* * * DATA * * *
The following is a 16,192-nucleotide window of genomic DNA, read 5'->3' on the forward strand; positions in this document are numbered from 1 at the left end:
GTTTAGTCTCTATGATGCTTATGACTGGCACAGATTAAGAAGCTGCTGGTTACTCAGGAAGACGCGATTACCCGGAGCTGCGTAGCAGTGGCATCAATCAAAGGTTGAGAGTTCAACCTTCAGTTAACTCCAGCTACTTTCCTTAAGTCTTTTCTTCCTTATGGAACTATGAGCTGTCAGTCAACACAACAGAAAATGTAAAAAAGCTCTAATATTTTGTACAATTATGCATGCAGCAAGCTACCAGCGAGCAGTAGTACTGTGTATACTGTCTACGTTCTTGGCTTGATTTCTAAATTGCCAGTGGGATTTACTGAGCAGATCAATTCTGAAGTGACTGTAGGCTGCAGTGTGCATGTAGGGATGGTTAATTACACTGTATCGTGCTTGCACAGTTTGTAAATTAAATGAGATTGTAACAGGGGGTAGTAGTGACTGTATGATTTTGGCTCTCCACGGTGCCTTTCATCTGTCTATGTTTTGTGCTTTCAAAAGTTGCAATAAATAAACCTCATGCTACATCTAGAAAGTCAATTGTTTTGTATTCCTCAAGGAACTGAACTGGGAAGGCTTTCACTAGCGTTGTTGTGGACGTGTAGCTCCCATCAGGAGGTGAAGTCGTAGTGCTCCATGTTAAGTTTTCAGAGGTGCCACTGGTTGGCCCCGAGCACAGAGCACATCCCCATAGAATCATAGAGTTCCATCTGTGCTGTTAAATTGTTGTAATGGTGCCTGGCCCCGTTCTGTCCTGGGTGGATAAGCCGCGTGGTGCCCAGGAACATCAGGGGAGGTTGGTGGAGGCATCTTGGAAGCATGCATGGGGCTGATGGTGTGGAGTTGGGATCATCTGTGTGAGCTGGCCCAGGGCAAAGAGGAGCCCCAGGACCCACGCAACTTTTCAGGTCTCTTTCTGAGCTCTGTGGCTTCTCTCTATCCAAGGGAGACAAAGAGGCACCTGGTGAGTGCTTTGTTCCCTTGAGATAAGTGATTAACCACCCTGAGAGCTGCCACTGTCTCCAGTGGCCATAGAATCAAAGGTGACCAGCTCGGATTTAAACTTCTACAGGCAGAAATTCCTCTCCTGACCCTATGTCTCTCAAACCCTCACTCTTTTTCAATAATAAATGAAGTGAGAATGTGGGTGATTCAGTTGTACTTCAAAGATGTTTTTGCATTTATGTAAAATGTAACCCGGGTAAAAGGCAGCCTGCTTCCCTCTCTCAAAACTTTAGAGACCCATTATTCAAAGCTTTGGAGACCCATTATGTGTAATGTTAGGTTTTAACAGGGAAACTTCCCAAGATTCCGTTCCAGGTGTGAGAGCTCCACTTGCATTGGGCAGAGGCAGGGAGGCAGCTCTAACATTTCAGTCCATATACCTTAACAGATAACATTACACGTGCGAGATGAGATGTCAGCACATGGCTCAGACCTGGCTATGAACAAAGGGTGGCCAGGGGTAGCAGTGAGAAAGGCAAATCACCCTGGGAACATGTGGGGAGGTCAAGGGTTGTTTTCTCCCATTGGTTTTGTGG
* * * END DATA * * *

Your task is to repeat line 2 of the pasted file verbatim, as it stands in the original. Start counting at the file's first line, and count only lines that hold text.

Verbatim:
GTTTAGTCTCTATGATGCTTATGACTGGCACAGATTAAGAAGCTGCTGGTTACTCAGGAAGACGCGATTACCCGGAGCTGCGTAGCAGTGGCATCAATCAAAGGTTGAGAGTTCAACCTTCAGTTAACTCCAGCTACTTTCCTTAAGTCTTTTCTTCCTTATGGAACTATGAGCTGTCAGTCAACACAACAGAAAATGTAAAAAAGCTCTAATATTTTGTACAATTATGCATGCAGCAAGCTACCAGCGAGCAGTAGTACTGTGTATACTGTCTACGTTCTTGGCTTGATTTCTAAATTGCCAGTGGGATTTACTGAGCAGATCAATTCTGAAGTGACTGTAGGCTGCAGTGTGCATGTAGGGATGGTTAATTACACTGTATCGTGCTTGCACAGTTTGTAAATTAAATGAGATTGTAACAGGGGGTAGTAGTGACTGTATGATTTTGGCTCTCCACGGTGCCTTTCATCTGTCTATGTTTTGTGCTTTCAAAAGTTGCAATAAATAAACCTCATGCTACATCTAGAAAGTCAATTGTTTTGTATTCCTCAAGGAACTGAACTGGGAAGGCTTTCACTAGCGTTGTTGTGGACGTGTAGCTCCCATCAGGAGGTGAAGTCGTAGTGCTCCATGTTAAGTTTTCAGAGGTGCCACTGGTTGGCCCCGAGCACAGAGCACATCCCCATAGAATCATAGAGTTCCATCTGTGCTGTTAAATTGTTGTAATGGTGCCTGGCCCCGTTCTGTCCTGGGTGGATAAGCCGCGTGGTGCCCAGGAACATCAGGGGAGGTTGGTGGAGGCATCTTGGAAGCATGCATGGGGCTGATGGTGTGGAGTTGGGATCATCTGTGTGAGCTGGCCCAGGGCAAAGAGGAGCCCCAGGACCCACGCAACTTTTCAGGTCTCTTTCTGAGCTCTGTGGCTTCTCTCTATCCAAGGGAGACAAAGAGGCACCTGGTGAGTGCTTTGTTCCCTTGAGATAAGTGATTAACCACCCTGAGAGCTGCCACTGTCTCCAGTGGCCATAGAATCAAAGGTGACCAGCTCGGATTTAAACTTCTACAGGCAGAAATTCCTCTCCTGACCCTATGTCTCTCAAACCCTCACTCTTTTTCAATAATAAATGAAGTGAGAATGTGGGTGATTCAGTTGTACTTCAAAGATGTTTTTGCATTTATGTAAAATGTAACCCGGGTAAAAGGCAGCCTGCTTCCCTCTCTCAAAACTTTAGAGACCCATTATTCAAAGCTTTGGAGACCCATTATGTGTAATGTTAGGTTTTAACAGGGAAACTTCCCAAGATTCCGTTCCAGGTGTGAGAGCTCCACTTGCATTGGGCAGAGGCAGGGAGGCAGCTCTAACATTTCAGTCCATATACCTTAACAGATAACATTACACGTGCGAGATGAGATGTCAGCACATGGCTCAGACCTGGCTATGAACAAAGGGTGGCCAGGGGTAGCAGTGAGAAAGGCAAATCACCCTGGGAACATGTGGGGAGGTCAAGGGTTGTTTTCTCCCATTGGTTTTGTGG